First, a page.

In response to the unprecedented pandemic-induced financial strain, the federal government passed the Coronavirus Aid, Relief, and Economic Security (CARES) Act, which included Federal Pandemic Unemployment Compensation (FPUC) that provides an additional $600 a week to workers who lost their jobs during the COVID-19 pandemic. Many eligible people say they never received this benefit, but among those who could access unemployment insurance, FPUC has been critical to stabilizing many adults who lost their jobs.
A fifth of all American renter households have someone who lost a job because of COVID-19. But data from the Urban Institute’s Coronavirus Tracking Survey suggest unemployment benefits are protecting many families from hardship, and renters who applied for and received this support have a better outlook about their ability to pay future rent.
Among those who applied for and received unemployment insurance in the 30 days before taking the survey, the share of adults who were worried about paying their rent or mortgage dropped from 48 percent in March and April to 31 percent in May. Among those who applied for unemployment insurance but did not receive it in the 30 days before completing the survey, the share worried about paying their housing costs was largely unchanged.
FPUC is set to expire on July 31, 2020, and residents of certain states may stop receiving these benefits even sooner. Congress has not yet indicated if expansions of these programs will be included in future relief legislation.
Eviction moratoria have only delayed filings as rent piles up
Federal eviction protections for multifamily properties and US Department of Housing and Urban Development properties are set to expire on July 25, and the patchwork of state and local moratoria have already expired or are set to expire soon. According to data collected by Emily Benfer at Columbia University, as of July 1, only about two dozen states have eviction moratoria. Most state-level protections expired in April, May, and June.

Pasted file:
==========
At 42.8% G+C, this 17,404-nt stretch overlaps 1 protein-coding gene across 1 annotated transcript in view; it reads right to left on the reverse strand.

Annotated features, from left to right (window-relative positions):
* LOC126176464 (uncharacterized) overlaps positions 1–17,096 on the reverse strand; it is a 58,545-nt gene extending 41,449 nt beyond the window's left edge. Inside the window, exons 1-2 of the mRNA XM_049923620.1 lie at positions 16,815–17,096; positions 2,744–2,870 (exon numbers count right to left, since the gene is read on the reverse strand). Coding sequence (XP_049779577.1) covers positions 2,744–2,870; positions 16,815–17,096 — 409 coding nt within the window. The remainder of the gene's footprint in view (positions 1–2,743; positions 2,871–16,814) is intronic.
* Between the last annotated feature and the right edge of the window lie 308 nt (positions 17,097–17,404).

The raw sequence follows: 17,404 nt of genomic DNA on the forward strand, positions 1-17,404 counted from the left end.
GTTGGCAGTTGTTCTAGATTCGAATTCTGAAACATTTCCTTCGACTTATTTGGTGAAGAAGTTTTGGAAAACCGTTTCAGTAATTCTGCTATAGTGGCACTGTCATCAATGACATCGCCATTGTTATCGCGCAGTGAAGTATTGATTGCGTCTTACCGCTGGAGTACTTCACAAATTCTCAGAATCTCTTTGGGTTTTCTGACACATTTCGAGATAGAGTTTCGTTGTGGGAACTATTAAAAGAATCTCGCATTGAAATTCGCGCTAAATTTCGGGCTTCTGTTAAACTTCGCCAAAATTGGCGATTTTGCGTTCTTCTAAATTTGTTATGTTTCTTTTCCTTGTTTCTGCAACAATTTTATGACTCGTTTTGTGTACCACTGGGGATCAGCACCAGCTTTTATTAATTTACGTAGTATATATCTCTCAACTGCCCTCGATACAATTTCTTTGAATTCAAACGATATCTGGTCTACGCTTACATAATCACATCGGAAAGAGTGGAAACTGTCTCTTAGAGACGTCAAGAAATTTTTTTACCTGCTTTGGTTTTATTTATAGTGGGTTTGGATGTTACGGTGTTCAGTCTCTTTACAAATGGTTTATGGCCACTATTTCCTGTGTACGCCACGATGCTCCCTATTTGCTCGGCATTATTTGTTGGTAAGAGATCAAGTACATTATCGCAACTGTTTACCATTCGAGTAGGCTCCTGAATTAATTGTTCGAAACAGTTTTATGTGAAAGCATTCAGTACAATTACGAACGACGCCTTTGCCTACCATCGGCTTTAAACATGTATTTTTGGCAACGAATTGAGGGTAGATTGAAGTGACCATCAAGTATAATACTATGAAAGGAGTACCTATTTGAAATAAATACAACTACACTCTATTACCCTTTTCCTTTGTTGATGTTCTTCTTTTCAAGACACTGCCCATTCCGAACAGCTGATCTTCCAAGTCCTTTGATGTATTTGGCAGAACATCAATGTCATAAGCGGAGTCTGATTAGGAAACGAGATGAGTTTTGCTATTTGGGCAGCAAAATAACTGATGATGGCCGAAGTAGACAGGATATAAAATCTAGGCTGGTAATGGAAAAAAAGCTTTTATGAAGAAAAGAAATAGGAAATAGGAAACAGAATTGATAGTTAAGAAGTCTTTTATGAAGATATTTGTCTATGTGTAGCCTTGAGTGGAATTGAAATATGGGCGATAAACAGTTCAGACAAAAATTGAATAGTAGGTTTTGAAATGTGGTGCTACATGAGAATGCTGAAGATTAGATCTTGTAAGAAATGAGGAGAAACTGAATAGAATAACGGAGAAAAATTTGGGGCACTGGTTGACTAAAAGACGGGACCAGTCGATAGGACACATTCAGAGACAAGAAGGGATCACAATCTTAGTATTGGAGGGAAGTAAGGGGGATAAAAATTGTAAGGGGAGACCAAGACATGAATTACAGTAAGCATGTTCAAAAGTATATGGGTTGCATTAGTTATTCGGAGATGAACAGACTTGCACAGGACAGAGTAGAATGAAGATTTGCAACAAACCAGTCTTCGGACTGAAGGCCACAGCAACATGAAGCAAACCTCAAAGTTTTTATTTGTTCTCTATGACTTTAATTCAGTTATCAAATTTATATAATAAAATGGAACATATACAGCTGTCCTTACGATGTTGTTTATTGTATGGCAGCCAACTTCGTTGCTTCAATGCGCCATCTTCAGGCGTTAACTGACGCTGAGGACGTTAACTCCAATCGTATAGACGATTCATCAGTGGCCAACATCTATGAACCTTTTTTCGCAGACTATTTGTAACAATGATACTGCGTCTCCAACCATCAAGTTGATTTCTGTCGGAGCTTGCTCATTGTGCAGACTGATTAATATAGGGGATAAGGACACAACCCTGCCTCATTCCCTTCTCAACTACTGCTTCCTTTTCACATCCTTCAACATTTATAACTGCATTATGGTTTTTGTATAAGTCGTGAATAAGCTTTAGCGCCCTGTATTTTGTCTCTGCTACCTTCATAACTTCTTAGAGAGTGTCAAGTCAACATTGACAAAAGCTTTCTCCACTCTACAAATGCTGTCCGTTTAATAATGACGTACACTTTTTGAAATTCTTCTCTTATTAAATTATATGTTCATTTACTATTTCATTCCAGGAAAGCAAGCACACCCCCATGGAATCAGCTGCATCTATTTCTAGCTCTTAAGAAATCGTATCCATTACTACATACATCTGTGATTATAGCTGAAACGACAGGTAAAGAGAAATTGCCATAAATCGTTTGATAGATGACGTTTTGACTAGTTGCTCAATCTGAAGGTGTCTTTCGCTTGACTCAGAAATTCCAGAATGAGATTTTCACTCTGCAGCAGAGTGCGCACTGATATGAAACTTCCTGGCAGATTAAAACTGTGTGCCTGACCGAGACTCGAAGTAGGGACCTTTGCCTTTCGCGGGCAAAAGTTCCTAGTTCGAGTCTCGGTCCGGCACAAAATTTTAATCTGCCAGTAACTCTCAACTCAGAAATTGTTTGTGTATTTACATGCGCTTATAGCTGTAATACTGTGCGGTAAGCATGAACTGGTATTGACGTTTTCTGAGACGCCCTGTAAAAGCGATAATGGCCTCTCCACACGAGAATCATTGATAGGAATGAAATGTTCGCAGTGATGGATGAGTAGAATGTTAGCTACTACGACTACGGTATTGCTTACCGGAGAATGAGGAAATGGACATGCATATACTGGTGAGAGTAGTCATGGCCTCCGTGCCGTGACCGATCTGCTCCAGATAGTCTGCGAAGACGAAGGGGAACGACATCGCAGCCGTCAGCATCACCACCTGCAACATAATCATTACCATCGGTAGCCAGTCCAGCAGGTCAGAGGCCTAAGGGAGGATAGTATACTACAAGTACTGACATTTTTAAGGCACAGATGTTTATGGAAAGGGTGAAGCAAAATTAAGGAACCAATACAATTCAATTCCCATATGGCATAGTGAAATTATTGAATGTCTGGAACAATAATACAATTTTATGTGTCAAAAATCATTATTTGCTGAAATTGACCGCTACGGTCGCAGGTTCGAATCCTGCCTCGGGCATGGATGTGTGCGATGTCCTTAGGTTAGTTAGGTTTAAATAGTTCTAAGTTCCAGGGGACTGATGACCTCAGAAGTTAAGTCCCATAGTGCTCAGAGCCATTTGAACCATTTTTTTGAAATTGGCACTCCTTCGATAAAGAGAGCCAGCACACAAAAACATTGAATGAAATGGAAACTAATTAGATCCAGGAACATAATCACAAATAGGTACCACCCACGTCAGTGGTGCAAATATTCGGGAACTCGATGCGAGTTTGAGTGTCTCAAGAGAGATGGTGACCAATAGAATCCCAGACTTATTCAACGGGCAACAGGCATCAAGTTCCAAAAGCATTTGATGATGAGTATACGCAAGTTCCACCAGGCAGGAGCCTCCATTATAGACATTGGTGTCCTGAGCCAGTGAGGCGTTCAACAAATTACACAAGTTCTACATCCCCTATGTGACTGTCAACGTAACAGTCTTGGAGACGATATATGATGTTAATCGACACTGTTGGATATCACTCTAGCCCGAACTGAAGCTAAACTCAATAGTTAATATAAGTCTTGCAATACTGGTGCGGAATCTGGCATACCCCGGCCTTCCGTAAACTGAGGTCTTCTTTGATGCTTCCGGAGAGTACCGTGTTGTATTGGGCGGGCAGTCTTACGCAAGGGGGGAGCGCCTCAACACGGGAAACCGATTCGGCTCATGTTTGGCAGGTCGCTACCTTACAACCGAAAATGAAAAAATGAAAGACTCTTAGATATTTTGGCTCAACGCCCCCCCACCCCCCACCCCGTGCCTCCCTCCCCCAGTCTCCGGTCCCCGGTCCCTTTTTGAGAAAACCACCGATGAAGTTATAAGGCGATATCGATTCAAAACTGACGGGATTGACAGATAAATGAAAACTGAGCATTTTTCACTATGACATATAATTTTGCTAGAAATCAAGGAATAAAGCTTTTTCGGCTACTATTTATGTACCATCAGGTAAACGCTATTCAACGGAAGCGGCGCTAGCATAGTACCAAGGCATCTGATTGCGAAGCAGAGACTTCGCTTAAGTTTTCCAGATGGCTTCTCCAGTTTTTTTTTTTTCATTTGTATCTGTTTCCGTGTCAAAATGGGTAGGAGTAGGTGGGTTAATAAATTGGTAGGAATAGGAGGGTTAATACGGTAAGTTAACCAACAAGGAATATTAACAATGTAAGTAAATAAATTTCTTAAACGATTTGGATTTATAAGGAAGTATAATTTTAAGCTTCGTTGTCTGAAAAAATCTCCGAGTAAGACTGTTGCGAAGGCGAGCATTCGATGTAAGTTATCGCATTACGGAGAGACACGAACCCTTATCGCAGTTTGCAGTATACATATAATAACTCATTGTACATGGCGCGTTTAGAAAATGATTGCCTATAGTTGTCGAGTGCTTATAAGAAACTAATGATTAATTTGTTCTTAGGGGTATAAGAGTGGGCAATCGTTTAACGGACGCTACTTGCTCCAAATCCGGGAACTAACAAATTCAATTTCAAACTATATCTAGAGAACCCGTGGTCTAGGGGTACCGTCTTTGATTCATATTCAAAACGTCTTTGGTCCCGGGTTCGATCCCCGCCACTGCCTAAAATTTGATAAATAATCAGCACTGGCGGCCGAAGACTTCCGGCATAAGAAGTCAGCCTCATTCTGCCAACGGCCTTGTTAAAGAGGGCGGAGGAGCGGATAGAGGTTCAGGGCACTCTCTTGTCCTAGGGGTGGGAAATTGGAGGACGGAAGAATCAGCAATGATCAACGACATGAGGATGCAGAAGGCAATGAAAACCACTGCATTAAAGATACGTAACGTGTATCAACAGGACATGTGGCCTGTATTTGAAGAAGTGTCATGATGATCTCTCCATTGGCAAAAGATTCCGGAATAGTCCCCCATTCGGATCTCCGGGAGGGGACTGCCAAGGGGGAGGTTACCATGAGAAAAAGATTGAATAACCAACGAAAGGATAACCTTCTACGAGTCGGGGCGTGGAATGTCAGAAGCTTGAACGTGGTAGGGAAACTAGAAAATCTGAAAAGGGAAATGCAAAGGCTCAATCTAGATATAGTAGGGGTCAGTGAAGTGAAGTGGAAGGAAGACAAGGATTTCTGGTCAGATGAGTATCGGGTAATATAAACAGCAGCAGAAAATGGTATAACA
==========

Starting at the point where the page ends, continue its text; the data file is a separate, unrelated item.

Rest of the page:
The scopes of existing moratoria widely differ. Some states, like Indiana and Pennsylvania, maintain a moratorium on all evictions, while other states’ moratoria (like those in Alaska, Florida, and Maryland) only apply to evictions that—using nebulous standards—result from the pandemic. So even though a state might technically have an eviction moratorium, its scope might not actually protect renters. According to the Eviction Lab, eviction filings continue to increase.
Even with eviction moratoria, back rent is adding up. In Houston, landlords have filed 20,000 evictions since January, claiming more than $29 million in back-owed rent. Eviction protections Texas enacted in March have expired. Without additional rental assistance from the city, tenants will be taken to court and face laws that favor landlords, potentially forcing them out of their homes. In Virginia, the CARES Act–funded rental assistance program opened just days before July rent was due. Advocates say it’s not enough, and that it’s potentially too late to save many families from eviction.
Four ways to put the brakes on evictions
Even before COVID-19, America lived with too much homelessness and housing insecurity. Hundreds of thousands of Americans losing their housing in the middle of a pandemic and adding to the existing housing crisis will make it difficult to slow the spread of the coronavirus.